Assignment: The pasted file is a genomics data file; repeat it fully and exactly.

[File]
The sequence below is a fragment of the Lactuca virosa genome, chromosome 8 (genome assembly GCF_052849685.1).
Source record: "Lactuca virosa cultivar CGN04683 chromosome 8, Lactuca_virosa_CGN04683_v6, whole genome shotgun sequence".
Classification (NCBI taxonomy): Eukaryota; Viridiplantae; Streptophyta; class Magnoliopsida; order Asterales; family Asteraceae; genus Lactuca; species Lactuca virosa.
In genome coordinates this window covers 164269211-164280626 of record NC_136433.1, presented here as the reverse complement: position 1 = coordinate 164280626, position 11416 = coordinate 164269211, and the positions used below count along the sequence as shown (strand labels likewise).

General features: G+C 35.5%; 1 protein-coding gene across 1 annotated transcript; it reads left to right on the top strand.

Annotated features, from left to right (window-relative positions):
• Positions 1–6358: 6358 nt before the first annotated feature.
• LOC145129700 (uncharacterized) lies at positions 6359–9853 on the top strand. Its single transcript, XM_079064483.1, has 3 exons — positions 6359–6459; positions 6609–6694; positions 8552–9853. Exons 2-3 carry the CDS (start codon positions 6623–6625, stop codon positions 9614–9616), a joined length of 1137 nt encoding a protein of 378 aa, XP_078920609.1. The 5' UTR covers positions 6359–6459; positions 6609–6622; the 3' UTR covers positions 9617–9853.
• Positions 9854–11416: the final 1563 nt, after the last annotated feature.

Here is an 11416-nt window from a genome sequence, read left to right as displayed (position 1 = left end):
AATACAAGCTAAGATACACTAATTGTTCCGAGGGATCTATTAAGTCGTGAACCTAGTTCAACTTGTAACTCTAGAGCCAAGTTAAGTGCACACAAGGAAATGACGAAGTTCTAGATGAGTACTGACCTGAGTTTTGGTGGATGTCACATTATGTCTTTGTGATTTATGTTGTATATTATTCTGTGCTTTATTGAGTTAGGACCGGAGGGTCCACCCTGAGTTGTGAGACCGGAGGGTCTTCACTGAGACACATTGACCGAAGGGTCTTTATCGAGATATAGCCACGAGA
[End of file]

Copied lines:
The sequence below is a fragment of the Lactuca virosa genome, chromosome 8 (genome assembly GCF_052849685.1).
Source record: "Lactuca virosa cultivar CGN04683 chromosome 8, Lactuca_virosa_CGN04683_v6, whole genome shotgun sequence".
Classification (NCBI taxonomy): Eukaryota; Viridiplantae; Streptophyta; class Magnoliopsida; order Asterales; family Asteraceae; genus Lactuca; species Lactuca virosa.
In genome coordinates this window covers 164269211-164280626 of record NC_136433.1, presented here as the reverse complement: position 1 = coordinate 164280626, position 11416 = coordinate 164269211, and the positions used below count along the sequence as shown (strand labels likewise).

General features: G+C 35.5%; 1 protein-coding gene across 1 annotated transcript; it reads left to right on the top strand.

Annotated features, from left to right (window-relative positions):
• Positions 1–6358: 6358 nt before the first annotated feature.
• LOC145129700 (uncharacterized) lies at positions 6359–9853 on the top strand. Its single transcript, XM_079064483.1, has 3 exons — positions 6359–6459; positions 6609–6694; positions 8552–9853. Exons 2-3 carry the CDS (start codon positions 6623–6625, stop codon positions 9614–9616), a joined length of 1137 nt encoding a protein of 378 aa, XP_078920609.1. The 5' UTR covers positions 6359–6459; positions 6609–6622; the 3' UTR covers positions 9617–9853.
• Positions 9854–11416: the final 1563 nt, after the last annotated feature.

Here is an 11416-nt window from a genome sequence, read left to right as displayed (position 1 = left end):
AATACAAGCTAAGATACACTAATTGTTCCGAGGGATCTATTAAGTCGTGAACCTAGTTCAACTTGTAACTCTAGAGCCAAGTTAAGTGCACACAAGGAAATGACGAAGTTCTAGATGAGTACTGACCTGAGTTTTGGTGGATGTCACATTATGTCTTTGTGATTTATGTTGTATATTATTCTGTGCTTTATTGAGTTAGGACCGGAGGGTCCACCCTGAGTTGTGAGACCGGAGGGTCTTCACTGAGACACATTGACCGAAGGGTCTTTATCGAGATATAGCCACGAGA